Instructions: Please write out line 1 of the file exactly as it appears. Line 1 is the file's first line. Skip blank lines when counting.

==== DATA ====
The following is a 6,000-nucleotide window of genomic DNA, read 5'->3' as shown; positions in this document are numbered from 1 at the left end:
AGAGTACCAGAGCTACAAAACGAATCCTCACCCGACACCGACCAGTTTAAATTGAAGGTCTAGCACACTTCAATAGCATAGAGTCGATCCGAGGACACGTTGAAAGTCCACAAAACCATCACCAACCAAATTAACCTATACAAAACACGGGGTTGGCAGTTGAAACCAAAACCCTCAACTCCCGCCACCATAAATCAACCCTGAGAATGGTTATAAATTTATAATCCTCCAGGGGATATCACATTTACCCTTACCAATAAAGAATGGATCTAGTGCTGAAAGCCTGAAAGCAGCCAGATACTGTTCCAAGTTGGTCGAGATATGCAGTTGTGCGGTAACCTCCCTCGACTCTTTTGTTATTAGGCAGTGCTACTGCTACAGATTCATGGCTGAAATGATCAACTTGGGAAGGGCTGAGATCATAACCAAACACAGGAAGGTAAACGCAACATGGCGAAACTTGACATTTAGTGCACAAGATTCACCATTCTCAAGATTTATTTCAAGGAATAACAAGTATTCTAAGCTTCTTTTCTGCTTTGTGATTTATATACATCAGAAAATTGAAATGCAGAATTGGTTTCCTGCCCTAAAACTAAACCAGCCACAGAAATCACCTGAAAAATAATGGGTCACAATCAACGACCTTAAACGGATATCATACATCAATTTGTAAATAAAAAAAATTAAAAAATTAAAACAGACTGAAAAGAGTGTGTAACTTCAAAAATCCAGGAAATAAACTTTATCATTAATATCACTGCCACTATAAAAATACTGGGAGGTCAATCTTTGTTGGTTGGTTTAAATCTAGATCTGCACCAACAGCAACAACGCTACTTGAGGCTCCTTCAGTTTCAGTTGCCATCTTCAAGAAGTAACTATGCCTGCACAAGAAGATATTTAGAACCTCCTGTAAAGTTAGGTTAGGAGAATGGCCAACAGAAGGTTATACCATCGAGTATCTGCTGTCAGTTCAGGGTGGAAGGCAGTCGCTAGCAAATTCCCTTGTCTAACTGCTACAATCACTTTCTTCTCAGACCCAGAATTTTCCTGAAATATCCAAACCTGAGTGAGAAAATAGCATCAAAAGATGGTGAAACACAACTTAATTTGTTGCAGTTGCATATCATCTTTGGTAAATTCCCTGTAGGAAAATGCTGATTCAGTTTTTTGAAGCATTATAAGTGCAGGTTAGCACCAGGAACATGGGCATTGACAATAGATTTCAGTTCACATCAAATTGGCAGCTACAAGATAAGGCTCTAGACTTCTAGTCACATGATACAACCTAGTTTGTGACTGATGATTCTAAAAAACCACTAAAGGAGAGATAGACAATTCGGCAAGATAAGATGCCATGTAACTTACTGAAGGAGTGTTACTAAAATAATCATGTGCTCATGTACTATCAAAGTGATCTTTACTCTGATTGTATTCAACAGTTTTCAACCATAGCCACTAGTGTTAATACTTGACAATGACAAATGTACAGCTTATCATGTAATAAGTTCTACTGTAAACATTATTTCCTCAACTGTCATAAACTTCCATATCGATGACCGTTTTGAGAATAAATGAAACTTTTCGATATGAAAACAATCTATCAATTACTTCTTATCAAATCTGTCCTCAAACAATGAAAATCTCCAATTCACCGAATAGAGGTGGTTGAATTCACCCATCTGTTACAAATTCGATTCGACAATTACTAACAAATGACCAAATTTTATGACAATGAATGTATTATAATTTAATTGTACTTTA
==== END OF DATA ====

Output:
The following is a 6,000-nucleotide window of genomic DNA, read 5'->3' as shown; positions in this document are numbered from 1 at the left end: